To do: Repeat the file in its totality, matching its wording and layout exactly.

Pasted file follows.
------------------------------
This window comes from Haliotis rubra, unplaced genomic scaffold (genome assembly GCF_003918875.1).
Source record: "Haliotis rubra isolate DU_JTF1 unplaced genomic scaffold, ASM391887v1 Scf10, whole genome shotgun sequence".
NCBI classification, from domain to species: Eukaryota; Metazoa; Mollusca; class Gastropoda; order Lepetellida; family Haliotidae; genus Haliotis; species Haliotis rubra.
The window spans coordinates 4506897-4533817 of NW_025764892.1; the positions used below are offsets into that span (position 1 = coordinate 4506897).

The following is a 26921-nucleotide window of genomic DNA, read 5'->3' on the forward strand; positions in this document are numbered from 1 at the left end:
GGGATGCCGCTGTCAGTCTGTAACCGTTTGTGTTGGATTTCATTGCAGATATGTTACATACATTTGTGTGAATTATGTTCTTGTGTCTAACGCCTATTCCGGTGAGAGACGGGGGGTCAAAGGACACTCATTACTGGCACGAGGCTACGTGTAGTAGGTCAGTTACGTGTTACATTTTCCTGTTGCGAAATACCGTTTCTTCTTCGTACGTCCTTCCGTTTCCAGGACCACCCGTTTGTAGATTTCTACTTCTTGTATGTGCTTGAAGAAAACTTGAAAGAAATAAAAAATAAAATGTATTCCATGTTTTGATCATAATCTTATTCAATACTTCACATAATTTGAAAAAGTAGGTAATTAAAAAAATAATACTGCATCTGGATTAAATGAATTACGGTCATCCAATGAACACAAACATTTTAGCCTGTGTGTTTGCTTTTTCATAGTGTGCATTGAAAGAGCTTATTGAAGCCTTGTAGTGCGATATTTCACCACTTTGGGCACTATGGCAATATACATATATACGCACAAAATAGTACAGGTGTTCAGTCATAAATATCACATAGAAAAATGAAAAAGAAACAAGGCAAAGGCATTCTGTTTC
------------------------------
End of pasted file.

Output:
This window comes from Haliotis rubra, unplaced genomic scaffold (genome assembly GCF_003918875.1).
Source record: "Haliotis rubra isolate DU_JTF1 unplaced genomic scaffold, ASM391887v1 Scf10, whole genome shotgun sequence".
NCBI classification, from domain to species: Eukaryota; Metazoa; Mollusca; class Gastropoda; order Lepetellida; family Haliotidae; genus Haliotis; species Haliotis rubra.
The window spans coordinates 4506897-4533817 of NW_025764892.1; the positions used below are offsets into that span (position 1 = coordinate 4506897).

The following is a 26921-nucleotide window of genomic DNA, read 5'->3' on the forward strand; positions in this document are numbered from 1 at the left end:
GGGATGCCGCTGTCAGTCTGTAACCGTTTGTGTTGGATTTCATTGCAGATATGTTACATACATTTGTGTGAATTATGTTCTTGTGTCTAACGCCTATTCCGGTGAGAGACGGGGGGTCAAAGGACACTCATTACTGGCACGAGGCTACGTGTAGTAGGTCAGTTACGTGTTACATTTTCCTGTTGCGAAATACCGTTTCTTCTTCGTACGTCCTTCCGTTTCCAGGACCACCCGTTTGTAGATTTCTACTTCTTGTATGTGCTTGAAGAAAACTTGAAAGAAATAAAAAATAAAATGTATTCCATGTTTTGATCATAATCTTATTCAATACTTCACATAATTTGAAAAAGTAGGTAATTAAAAAAATAATACTGCATCTGGATTAAATGAATTACGGTCATCCAATGAACACAAACATTTTAGCCTGTGTGTTTGCTTTTTCATAGTGTGCATTGAAAGAGCTTATTGAAGCCTTGTAGTGCGATATTTCACCACTTTGGGCACTATGGCAATATACATATATACGCACAAAATAGTACAGGTGTTCAGTCATAAATATCACATAGAAAAATGAAAAAGAAACAAGGCAAAGGCATTCTGTTTC